A system where musicians could opt-in to an existing standard agreement that would cover both simple not-for-profit (YouTube/Vimeo/etc. release) and low-budget film use would be liber­ating both for the musicians, filmmakers and our creative culture in general. I don’t think CC as it currently stands but it’s probably the best solution for now.

Filmmakers could get the clear­ances they need to show their work in promo screenings and festivals and have licensing options in place incase they secure commercial release and musicians get their work in films and have a chance of some income if the film gets a release.

Creative Commons doesn’t quite hit the spot

Creative Commons isn’t a perfect fit for this for two reasons,

In general, low-budget films, and even YouTube/Vimeo videos, are only sort of non-commercial. For low-budget film the hope is, generally, that by giving these films as much exposure as possible they will secure a commercial life of some kind. So while they may start life as non-commercial they may not stay that way.

It is not clear if editing a piece of music to fit a film is making a deriv­ative work under CC licenses. In the normal course of adding music to a soundtrack it may be necessary to truncate it, time-stretch it, extend a section by cut and paste or even pitch-shift it to fit with other elements of the film sound. This could be seen as making a derivate work under CC. Even if there is no alter­ation of the music the act of syncing it to picture is the creation of a deriv­ative work. Thanks to Jason Sigal for pointing this out in the comments. So you may not use any music under a “no deriv­ative works” licence without securing further permission from the creator.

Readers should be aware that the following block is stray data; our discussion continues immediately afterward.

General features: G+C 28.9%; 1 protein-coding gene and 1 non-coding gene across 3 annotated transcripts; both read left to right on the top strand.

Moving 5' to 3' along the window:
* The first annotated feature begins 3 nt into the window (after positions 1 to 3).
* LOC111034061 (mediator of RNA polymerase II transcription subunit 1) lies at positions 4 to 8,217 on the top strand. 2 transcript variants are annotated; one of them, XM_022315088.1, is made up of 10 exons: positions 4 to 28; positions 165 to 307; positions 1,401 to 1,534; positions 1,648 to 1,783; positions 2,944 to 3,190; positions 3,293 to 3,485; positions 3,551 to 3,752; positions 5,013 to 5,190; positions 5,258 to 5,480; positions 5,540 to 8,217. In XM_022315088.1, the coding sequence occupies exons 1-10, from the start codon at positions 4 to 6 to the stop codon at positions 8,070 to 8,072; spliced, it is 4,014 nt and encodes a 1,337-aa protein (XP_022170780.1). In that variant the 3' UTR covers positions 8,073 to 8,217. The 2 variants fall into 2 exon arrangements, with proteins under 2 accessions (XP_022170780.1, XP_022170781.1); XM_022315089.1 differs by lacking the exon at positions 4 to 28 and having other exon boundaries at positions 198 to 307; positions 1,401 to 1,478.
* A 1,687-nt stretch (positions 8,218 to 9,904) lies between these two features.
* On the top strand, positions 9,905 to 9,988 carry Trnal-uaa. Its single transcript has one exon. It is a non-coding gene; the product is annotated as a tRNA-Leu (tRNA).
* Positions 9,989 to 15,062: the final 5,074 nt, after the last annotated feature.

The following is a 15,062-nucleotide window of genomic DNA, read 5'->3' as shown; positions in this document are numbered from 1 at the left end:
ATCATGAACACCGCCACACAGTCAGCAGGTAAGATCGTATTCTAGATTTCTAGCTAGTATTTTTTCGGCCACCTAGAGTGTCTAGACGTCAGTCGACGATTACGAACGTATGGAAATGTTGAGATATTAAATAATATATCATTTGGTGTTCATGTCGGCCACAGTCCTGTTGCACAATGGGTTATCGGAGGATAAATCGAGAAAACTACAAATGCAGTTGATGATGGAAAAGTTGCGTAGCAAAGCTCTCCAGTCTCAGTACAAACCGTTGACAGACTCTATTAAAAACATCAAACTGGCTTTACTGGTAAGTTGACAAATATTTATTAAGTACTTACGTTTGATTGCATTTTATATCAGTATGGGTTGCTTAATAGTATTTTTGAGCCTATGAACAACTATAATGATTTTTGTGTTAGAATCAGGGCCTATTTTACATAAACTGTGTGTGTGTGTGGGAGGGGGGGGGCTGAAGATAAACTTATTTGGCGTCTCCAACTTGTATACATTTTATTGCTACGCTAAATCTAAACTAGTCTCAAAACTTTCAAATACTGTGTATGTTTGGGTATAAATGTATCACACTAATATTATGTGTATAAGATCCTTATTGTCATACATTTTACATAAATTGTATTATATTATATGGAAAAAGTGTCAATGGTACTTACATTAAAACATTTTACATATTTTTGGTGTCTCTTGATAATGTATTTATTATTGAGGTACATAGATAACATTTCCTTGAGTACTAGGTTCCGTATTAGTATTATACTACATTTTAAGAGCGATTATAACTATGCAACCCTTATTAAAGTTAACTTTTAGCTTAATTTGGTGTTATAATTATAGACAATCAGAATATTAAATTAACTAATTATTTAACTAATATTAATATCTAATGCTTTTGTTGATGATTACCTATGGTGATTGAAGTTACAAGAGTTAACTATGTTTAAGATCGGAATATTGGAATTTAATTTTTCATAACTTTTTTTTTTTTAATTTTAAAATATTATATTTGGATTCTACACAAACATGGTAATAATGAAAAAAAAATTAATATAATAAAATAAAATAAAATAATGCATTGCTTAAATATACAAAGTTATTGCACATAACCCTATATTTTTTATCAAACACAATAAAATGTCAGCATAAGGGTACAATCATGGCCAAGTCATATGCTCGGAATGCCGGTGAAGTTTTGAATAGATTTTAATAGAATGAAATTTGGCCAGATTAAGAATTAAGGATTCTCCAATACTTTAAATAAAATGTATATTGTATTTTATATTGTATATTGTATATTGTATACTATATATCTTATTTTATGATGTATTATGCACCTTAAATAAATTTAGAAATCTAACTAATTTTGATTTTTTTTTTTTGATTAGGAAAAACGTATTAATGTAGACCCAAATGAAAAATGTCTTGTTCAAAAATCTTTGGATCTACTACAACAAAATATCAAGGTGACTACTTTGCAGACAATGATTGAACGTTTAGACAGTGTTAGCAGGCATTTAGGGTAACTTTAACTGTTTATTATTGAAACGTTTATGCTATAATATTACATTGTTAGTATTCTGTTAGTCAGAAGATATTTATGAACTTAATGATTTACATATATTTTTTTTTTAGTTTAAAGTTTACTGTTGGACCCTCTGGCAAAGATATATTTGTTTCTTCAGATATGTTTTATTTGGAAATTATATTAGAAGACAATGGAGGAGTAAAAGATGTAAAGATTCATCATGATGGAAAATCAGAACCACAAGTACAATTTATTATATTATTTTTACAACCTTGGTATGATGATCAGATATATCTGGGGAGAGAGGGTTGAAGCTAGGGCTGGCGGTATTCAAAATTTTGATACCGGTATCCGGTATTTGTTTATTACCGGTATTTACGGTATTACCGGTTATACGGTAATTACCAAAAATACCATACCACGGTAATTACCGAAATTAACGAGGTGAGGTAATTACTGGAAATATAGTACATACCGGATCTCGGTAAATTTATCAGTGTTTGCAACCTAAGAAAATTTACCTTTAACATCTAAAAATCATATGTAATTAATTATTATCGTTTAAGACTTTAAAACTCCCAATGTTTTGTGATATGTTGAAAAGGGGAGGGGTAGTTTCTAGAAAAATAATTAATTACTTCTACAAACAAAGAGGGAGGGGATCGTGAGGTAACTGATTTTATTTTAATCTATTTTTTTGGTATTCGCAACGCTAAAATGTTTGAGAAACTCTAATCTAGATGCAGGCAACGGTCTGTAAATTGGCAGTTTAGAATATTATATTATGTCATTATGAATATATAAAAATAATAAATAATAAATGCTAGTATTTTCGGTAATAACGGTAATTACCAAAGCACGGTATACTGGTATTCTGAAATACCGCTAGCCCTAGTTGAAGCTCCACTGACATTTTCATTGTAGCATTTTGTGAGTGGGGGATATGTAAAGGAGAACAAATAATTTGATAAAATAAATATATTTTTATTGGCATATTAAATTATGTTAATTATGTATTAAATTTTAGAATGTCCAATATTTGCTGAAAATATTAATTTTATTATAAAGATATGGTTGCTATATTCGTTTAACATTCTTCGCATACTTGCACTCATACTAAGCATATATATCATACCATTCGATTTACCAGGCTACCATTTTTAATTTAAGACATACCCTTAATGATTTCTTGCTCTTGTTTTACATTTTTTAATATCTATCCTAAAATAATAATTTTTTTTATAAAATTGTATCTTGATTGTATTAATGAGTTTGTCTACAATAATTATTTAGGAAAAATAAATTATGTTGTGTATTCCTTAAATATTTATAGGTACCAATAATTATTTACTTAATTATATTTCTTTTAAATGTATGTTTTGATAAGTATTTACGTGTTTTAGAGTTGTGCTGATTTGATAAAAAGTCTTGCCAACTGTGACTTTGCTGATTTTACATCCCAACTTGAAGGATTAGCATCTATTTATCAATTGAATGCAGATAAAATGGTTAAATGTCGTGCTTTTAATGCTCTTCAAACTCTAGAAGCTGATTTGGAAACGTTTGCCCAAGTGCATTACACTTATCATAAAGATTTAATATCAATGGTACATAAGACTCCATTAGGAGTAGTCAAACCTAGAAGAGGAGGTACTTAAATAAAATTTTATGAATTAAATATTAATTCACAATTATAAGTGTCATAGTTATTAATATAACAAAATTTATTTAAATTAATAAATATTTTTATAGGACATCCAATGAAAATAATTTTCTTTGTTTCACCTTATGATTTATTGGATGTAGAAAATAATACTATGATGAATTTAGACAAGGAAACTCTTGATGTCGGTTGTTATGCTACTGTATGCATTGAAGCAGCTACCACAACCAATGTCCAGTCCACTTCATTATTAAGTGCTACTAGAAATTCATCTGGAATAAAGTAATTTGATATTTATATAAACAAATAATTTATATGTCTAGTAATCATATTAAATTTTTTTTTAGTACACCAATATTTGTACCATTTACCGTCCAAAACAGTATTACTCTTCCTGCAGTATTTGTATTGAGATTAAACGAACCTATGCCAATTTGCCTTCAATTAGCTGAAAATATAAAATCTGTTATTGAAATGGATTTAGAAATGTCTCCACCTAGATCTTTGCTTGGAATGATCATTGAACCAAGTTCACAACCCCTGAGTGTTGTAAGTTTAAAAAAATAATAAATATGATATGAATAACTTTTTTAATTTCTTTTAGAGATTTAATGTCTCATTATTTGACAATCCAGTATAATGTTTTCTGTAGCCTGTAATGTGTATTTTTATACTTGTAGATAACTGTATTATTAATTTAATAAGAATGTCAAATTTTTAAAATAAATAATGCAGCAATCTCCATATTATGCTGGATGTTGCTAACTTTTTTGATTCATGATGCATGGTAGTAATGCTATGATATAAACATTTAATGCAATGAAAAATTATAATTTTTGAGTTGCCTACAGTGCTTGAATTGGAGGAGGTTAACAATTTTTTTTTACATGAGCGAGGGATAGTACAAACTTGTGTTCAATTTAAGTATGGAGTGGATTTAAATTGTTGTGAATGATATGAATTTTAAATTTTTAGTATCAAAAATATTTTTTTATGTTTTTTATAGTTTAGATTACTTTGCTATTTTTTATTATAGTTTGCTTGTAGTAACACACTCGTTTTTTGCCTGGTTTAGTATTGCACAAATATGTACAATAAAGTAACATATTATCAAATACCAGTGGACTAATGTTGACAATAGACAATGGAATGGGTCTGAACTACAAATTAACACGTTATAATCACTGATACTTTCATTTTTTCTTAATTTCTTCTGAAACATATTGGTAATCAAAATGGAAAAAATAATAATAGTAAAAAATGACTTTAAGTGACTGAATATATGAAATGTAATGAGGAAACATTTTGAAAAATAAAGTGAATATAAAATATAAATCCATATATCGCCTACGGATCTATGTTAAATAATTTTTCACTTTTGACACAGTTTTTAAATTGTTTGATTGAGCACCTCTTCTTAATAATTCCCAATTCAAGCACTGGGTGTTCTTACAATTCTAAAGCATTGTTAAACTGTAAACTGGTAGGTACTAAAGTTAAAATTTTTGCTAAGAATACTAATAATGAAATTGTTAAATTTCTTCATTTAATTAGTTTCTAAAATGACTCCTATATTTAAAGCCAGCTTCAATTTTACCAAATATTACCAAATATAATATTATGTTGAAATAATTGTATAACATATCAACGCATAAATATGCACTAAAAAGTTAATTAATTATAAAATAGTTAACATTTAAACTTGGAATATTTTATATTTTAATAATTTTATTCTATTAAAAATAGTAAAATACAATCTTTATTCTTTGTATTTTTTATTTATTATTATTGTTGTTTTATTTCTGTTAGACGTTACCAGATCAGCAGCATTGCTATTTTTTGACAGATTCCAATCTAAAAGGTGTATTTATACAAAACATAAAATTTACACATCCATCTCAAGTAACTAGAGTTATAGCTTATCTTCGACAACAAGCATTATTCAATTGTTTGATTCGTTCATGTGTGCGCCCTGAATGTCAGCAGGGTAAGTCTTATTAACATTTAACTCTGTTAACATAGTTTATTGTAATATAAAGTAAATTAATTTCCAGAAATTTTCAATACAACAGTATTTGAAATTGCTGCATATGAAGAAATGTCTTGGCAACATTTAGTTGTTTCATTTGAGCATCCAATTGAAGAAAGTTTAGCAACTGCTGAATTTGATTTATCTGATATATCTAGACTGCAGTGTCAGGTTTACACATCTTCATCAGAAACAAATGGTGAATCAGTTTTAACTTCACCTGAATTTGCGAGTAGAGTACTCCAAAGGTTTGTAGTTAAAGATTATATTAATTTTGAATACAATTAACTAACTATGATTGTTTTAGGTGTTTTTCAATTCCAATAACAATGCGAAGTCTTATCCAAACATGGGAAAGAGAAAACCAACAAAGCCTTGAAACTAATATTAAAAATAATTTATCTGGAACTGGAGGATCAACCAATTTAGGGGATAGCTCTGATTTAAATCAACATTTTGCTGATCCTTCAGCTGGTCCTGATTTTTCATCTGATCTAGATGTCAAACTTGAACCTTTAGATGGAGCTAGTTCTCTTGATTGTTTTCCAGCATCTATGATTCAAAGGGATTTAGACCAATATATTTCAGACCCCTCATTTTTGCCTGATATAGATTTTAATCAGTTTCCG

While it may be a crufty solution I think that a new license that resolves these ambigu­ities would be a huge boon to the creative community. This could be in the form of a copyright bolt-on like CC or simply an opt-in directory with a license agreement in its terms of service.

There would be huge advantages to building a scheme like this within Creative Commons because it is an existing community and culture.

Culture is more important than mechanism

Ultimately the how is not important. What matters is that a creative culture can be nurtured. It is disap­pointing, in some ways, to have to think of creating workarounds such as this, but a working solution is better than nothing. Creative work is increas­ingly moving outside of its old corporate and quasi-corporate mechanisms and schemes that allow individuals without access to media lawyers to parti­cipate fully in a collab­or­ative cultural life are important.

The biggest success of Creative Commons, in my view, is not the licensing but the culture. The direct­ories of content allowing free access and in some cases collab­or­ative work to be entered into are an important emerging culture. Whether you are a parti­cipant or part of the audience this emerging culture is valuable and we all will benefit from its continued success.

The image above is based on Shunting by John Spooner and is used under a Creative Commons license

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Ruben Kenig

I used to play punk, then jazz. Somehow I went to music school to study composition. I wrote music and made sound design for theatre and studied film music. In the interstitial spaces of this I made websites as a content manager and project manager. I sometimes publish articles at rubken.net.